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Coast is Clear
Grant Barrett
San Diego, California
Forum Posts: 1532
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In the military, if you’ve lost the bubble, then you can’t find your bearings. The term first referred to calibrating the position of aircraft and submarines. • The phrase the coast is clear may originate in watching for invaders arriving by sea. • A dispute over how to pronounce the name of a savory avocado dip. • One more place where people are starting sentences with the word so — during prayers at church. • Also: elbow clerk, smitten, Tennyson’s brook, fussbudget vs. fussbucket, clinomania, and 50 k’s south of Woop Woop.

This episode first aired April 22, 2017.

Download the MP3.

[Image Can Not Be Found] Another Antiwitze
Our conversation about goofy German antiwitze prompts listeners to send in their own silly jokes. For example: What’s the difference between a duck? A pencil, because a duck has no sleeves!

[Image Can Not Be Found] Guacamole Pronunciation
A brother and sister in Elgin, Illinois, disagree about how to pronounce guacamole. She argues that it rhymes with whack-a-mole. She’s wrong.

[Image Can Not Be Found] Elbow Clerk
Speaking to a conference of judges and lawyers, Grant learns the term elbow clerk, meaning a clerk who works in the judge’s chambers.

[Image Can Not Be Found] The Coast is Clear
A woman in Vancouver, Washington, wants to know the origin of the phrase the coast is clear, meaning “it’s safe to proceed.” It most likely has to do with a literal coast, whether from the perspective of a ship at sea or guards patrolling the shoreline. The Spanish equivalent, no hay moros en la costa, translates literally as,”There are no Moors on the coast.”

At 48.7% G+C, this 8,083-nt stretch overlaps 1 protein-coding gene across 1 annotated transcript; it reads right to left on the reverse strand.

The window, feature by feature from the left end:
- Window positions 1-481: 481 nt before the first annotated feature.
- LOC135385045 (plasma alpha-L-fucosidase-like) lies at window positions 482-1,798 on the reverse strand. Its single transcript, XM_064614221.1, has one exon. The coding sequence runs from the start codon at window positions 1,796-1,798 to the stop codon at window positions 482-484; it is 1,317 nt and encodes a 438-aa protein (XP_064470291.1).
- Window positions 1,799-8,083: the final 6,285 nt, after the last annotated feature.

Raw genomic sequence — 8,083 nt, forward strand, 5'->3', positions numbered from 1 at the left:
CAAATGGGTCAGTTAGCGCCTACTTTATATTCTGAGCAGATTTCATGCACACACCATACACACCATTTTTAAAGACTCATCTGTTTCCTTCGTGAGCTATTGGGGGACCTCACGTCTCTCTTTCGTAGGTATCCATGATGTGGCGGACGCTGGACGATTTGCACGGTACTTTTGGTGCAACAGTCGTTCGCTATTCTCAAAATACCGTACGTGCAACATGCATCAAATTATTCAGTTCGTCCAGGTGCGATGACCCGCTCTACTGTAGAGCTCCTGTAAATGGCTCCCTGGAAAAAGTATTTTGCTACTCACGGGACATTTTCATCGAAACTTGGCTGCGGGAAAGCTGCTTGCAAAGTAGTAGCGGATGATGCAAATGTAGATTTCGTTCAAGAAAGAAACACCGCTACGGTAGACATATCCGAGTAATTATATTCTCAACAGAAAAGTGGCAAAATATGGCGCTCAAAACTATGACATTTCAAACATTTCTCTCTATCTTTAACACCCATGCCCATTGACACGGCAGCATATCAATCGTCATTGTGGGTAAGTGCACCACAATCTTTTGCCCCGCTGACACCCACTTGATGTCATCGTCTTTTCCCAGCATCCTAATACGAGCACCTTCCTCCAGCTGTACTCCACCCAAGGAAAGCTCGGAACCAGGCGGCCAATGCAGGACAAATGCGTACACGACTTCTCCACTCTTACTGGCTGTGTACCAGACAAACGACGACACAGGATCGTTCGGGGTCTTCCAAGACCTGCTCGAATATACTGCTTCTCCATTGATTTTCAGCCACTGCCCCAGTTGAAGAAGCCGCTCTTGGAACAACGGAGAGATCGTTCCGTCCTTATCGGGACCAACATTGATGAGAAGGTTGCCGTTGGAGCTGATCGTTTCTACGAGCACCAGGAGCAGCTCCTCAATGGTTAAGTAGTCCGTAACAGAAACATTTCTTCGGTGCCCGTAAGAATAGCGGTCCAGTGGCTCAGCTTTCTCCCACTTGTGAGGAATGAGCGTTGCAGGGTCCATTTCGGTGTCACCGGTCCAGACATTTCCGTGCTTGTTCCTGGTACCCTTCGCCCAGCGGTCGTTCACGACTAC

[Image Can Not Be Found] Starting Sentences With So in Church
Why does it seem that more and more people start responses to a question with the word so? After hearing our discussion about sentence-initial so, a Nashville, Tennessee, churchgoer calls to say that he often hears something similar at the beginning of a prayer after a sermon or to conclude a service.

[Image Can Not Be Found] Names that are Words Quiz
Quiz Guy John Chaneski has a quiz about people whose names are words. For example, if he asks, “Is the comedian who was one of the Three Amigos vertically challenged?” you’d answer with name of a funny man whose last name is also an adjective.

[Image Can Not Be Found] Smitten, Smite
A woman who is fond of the word smitten is curious about about the word’s origin. Smitten is the past participle of smite, so if you’re smitten with someone, you’re struck by them, metaphorically speaking.

[Image Can Not Be Found] El Conejo Gritando
A San Antonio, Texas, woman who has taught at the Defense Language Institute at Lackland Air Force Base, says one of her Spanish-speaking students taught her the equivalent of the pot calling the kettle black: el conejo gritando orejon, which translates literally as “the rabbit yelling ‘big ears.'”

[Image Can Not Be Found] Where You At?